After Hurricane Irma wreaked havoc on Florida citrus crops last month, US beverage companies could be forced to start using larger amounts of less-sweet Brazilian orange juice in their blends to make up for output losses.
Brazil’s exports of orange juice to the US may increase by as much as 50% to 300,000 metric tonnes, meeting the needs for about half of American consumption, Ibiapaba Netto, executive director at the juice exporters’ association Citrus BR, said in a telephone interview.
The South American nation, the world’s largest orange juice producer and exporter, will collect a bumper crop this year after almost perfect weather conditions.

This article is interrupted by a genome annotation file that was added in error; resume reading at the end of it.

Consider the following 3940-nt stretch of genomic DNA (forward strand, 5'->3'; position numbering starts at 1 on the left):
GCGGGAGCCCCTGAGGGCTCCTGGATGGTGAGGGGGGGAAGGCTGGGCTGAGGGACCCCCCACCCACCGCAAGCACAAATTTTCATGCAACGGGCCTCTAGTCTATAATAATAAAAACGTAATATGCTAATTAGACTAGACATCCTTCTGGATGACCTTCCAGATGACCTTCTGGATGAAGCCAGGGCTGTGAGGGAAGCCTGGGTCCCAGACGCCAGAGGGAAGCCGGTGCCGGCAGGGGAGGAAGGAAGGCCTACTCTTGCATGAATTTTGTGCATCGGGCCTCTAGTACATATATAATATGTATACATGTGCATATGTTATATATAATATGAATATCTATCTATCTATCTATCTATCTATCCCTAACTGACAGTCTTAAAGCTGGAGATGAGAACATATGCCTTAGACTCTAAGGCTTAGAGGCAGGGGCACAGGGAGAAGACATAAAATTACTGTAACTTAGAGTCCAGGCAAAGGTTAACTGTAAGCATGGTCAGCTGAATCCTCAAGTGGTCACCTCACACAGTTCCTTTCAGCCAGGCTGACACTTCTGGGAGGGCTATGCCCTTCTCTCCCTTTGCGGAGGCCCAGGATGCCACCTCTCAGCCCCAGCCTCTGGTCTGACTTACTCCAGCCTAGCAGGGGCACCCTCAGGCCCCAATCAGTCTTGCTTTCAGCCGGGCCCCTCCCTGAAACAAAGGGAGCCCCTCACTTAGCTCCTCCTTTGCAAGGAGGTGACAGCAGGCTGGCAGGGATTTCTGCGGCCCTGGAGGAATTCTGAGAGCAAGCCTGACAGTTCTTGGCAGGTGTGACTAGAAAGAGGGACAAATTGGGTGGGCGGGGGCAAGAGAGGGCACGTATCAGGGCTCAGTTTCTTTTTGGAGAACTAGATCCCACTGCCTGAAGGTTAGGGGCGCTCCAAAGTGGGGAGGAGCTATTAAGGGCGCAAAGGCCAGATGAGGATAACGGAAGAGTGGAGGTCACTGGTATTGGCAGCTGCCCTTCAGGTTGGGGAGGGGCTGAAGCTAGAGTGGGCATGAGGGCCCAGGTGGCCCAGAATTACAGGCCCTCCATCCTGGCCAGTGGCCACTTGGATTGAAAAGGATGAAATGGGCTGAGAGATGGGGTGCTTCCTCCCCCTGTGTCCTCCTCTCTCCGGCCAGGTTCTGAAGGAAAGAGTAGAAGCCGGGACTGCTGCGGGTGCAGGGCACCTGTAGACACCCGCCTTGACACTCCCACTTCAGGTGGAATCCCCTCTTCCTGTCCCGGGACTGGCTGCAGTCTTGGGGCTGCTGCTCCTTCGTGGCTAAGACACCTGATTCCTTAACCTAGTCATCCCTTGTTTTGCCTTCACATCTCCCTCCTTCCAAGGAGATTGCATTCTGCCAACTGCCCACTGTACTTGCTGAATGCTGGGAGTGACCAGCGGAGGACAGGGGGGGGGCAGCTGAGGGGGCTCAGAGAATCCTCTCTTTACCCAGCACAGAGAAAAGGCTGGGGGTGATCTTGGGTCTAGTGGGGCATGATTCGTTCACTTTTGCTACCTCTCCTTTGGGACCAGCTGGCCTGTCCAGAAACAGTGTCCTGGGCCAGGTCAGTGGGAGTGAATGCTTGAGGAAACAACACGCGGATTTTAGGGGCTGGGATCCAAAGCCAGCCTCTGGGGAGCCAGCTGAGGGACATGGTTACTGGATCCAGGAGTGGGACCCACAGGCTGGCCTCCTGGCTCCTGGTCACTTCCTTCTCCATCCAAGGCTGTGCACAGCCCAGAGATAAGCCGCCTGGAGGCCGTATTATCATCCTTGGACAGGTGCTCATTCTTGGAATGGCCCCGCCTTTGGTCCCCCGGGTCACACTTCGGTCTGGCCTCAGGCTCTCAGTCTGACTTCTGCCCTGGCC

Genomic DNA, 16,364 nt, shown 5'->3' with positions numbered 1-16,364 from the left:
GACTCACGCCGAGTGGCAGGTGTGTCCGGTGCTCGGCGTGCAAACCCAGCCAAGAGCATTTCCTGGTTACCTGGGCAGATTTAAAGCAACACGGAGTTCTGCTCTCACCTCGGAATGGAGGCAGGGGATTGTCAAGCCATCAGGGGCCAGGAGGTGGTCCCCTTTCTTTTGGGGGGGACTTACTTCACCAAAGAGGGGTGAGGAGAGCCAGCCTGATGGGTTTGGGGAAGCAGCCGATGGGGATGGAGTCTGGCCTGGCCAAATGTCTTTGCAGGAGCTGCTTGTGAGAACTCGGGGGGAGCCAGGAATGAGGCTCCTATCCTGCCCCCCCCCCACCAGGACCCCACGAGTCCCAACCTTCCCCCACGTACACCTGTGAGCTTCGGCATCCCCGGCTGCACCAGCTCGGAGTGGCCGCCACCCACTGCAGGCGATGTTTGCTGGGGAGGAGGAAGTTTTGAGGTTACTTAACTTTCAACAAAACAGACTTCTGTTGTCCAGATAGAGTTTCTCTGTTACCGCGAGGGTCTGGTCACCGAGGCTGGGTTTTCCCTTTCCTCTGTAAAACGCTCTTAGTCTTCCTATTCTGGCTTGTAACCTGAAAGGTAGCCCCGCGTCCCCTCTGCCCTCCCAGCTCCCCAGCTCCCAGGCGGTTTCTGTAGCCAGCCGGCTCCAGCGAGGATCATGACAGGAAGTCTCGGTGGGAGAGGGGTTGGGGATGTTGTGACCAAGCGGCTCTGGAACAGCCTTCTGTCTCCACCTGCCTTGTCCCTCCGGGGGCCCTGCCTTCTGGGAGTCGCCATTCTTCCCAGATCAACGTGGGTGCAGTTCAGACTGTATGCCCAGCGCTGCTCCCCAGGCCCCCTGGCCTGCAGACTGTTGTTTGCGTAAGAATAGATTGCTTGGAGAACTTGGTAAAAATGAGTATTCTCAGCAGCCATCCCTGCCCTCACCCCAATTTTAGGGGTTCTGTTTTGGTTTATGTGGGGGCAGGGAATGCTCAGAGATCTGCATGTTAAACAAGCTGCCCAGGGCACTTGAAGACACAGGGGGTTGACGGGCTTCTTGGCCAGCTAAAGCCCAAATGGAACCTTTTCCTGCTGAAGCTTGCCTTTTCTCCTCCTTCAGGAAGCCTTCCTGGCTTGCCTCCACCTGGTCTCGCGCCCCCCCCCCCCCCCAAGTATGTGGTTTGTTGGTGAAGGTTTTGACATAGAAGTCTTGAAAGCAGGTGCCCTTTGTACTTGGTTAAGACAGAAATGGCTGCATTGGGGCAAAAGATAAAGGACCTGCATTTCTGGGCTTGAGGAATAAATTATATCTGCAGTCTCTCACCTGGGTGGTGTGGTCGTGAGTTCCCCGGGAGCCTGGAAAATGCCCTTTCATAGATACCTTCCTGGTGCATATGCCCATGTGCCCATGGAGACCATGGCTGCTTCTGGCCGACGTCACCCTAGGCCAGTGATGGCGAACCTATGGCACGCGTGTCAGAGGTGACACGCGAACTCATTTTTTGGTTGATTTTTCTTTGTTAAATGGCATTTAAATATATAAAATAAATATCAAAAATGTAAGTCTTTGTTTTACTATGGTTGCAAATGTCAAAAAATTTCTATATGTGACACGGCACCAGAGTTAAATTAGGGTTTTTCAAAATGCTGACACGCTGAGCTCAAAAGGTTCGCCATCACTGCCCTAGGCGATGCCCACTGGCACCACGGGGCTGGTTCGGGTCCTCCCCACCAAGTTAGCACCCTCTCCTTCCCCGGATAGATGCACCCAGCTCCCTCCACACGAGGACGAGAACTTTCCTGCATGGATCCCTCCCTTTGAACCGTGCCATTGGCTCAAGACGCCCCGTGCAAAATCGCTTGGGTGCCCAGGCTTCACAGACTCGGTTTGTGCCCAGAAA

In addition to the hurricane damage, Florida groves are also suffering from citrus-greening disease. What’s worse, a new storm could bring more losses to the area. A tropical depression that could grow into a hurricane is forecast to strike the US Gulf Coast late Sunday.
The problems with Florida impact the whole industry because of the state’s iconic role in the orange juice world, Netto said.
“Americans’ habit of drinking orange juice is highly associated with Florida,” he said. “If Florida becomes a less important supplier, that’s another reason for consumers to drink less juice.”
News by Bloomberg, edited by ESM. Click subscribe to sign up to ESM: The European Supermarket Magazine.